Henry George was an American writer, politician and political economist, who was the most influential proponent of the land value tax, also known as the "single tax" on land...

 noted the inelastic supply of land and argued that this created certain privileges (economic rent
Economic rent
Economic rent is typically defined by economists as payment for goods and services beyond the amount needed to bring the required factors of production into a production process and sustain supply. A recipient of economic rent is a rentier....

) for landowners.

Proudhon, in What is Property?
What Is Property?
What Is Property?: or, An Inquiry into the Principle of Right and of Government is an influential work of nonfiction on the concept of property and its relation to anarchist philosophy by the French anarchist and mutualist Pierre-Joseph Proudhon, first published in 1840.In the book, Proudhon most...

(1840) states that "certain classes do not relish investigation into the pretended titles to property, and its fabulous and perhaps scandalous history."

Fascists have often opposed class struggle and instead have attempted to appeal to the working class while promising to preserve the existing social classes and have proposed an alternative concept known as class collaboration
Class collaboration
Class collaboration is a principle of social organization based upon the belief that the division of society into a hierarchy of social classes is a positive and essential aspect of civilization.-Class collaboration under capitalism:...


Modern era

  • German Peasants' War
    German Peasants' War
    The German Peasants' War or Great Peasants' Revolt was a widespread popular revolt in the German-speaking areas of Central Europe, 1524–1526. At its height in the spring and summer of 1525, the conflict involved an estimated 300,000 peasants: contemporary estimates put the dead at 100,000...

     since 1524
  • English Civil War
    English Civil War
    The English Civil War was a series of armed conflicts and political machinations between Parliamentarians and Royalists...

     (1642–1651) (Diggers)
  • French Revolution
    French Revolution
    The French Revolution , sometimes distinguished as the 'Great French Revolution' , was a period of radical social and political upheaval in France and Europe. The absolute monarchy that had ruled France for centuries collapsed in three years...

     since 1789
  • Canut revolts
    Canut revolts
    Three major revolts by silk workers in Lyon, France, called the Canut revolts took place during the first half of the 19th century. The first occurred in November 1831, and was the first clearly defined worker uprising of the Industrial Revolution....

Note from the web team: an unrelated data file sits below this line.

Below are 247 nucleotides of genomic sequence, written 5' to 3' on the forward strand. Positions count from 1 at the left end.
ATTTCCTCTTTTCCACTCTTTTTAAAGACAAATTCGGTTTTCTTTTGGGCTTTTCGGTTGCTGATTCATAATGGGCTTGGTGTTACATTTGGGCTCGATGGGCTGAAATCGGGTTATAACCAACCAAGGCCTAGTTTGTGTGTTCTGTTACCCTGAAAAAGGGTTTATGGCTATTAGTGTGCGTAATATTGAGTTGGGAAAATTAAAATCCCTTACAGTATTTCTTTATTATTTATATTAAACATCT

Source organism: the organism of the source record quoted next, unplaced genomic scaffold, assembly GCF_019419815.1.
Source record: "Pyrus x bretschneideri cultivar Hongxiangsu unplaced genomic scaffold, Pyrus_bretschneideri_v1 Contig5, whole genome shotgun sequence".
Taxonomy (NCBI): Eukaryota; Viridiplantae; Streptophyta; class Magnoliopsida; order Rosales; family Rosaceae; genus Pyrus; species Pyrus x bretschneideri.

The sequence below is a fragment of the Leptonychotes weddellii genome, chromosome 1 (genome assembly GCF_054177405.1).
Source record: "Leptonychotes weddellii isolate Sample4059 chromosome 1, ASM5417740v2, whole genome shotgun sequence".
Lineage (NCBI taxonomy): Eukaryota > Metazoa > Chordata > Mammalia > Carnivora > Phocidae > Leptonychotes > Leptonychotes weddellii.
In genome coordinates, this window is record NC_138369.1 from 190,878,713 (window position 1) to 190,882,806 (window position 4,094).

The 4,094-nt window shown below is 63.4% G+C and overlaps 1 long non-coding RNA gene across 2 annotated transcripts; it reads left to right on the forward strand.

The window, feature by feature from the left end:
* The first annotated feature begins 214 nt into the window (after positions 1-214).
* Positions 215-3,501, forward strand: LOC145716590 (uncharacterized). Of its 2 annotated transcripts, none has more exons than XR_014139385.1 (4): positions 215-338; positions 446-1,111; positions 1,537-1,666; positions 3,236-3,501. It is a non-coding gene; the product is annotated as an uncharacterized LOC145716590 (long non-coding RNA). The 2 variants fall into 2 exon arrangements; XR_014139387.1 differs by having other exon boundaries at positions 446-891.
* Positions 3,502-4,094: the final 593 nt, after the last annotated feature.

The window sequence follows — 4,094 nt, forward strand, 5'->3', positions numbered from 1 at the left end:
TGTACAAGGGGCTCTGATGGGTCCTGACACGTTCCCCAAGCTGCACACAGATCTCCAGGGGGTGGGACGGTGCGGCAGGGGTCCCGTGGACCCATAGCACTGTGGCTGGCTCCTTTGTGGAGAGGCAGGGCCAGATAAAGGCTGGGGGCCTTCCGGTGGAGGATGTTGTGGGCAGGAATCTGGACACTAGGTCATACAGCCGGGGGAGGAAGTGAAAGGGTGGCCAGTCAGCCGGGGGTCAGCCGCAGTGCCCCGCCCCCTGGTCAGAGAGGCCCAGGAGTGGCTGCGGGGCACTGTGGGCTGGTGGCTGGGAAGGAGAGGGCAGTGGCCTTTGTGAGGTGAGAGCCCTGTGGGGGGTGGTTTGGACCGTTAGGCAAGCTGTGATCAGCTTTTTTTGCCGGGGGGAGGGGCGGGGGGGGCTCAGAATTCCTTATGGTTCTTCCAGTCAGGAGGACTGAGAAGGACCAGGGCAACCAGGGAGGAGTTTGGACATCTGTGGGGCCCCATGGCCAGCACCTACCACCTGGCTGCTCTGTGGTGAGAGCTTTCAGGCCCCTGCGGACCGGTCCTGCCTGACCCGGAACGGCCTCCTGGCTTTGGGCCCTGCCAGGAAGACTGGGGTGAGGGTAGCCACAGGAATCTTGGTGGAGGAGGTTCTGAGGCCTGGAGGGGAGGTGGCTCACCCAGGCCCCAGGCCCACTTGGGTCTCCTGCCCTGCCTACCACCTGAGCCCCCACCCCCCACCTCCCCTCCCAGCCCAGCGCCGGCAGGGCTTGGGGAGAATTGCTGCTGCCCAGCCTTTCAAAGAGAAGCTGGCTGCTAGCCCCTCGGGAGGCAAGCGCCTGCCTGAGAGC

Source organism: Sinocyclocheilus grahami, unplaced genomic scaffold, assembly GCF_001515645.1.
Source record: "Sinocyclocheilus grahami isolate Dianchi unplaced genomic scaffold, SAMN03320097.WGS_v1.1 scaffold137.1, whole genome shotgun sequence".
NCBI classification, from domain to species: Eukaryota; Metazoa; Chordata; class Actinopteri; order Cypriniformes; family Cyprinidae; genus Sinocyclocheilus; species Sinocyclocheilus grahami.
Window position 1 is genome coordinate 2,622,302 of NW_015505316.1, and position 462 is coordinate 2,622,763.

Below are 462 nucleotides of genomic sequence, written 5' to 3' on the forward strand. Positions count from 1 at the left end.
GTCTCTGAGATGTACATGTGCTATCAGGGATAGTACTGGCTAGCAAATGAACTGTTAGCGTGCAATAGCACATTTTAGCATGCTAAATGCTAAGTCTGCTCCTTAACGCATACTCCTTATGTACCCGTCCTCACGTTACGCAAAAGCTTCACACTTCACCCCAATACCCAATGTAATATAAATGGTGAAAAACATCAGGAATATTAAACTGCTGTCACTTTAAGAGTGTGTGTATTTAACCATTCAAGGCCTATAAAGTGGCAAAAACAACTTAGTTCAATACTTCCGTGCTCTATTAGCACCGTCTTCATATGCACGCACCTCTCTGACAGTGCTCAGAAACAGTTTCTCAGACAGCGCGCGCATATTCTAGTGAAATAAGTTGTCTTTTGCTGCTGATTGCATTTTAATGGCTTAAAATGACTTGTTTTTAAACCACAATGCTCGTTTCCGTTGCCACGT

in Lyon
    Lyon , is a city in east-central France in the Rhône-Alpes region, situated between Paris and Marseille. Lyon is located at from Paris, from Marseille, from Geneva, from Turin, and from Barcelona. The residents of the city are called Lyonnais....

     since 1831 - often considered as the beginning of the modern labor movement
  • 1848
  • Paris Commune
    Paris Commune
    The Paris Commune was a government that briefly ruled Paris from March 18 to May 28, 1871. It existed before the split between anarchists and Marxists had taken place, and it is hailed by both groups as the first assumption of power by the working class during the Industrial Revolution...

  • Donghak Peasant Revolution
    Donghak Peasant Revolution
    The Donghak Peasant Revolution, also known as the Donghak Peasant Movement, was an anti-government, anti-feudal and anti-foreign uprising in 1894 in the southern Korea which was the catalyst for the First Sino-Japanese War....

     in Korea 1893/94
  • 1907 Romanian Peasants' Revolt
    1907 Romanian Peasants' Revolt
    The 1907 Romanian Peasants' Revolt took place in March 1907 in Moldavia and it quickly spread, reaching Wallachia. The main cause was the discontent of the peasants about the inequity of land ownership, which was in the hands of just a few large landowners....

  • Mexican Revolution
    Mexican Revolution
    The Mexican Revolution was a major armed struggle that started in 1910, with an uprising led by Francisco I. Madero against longtime autocrat Porfirio Díaz. The Revolution was characterized by several socialist, liberal, anarchist, populist, and agrarianist movements. Over time the Revolution...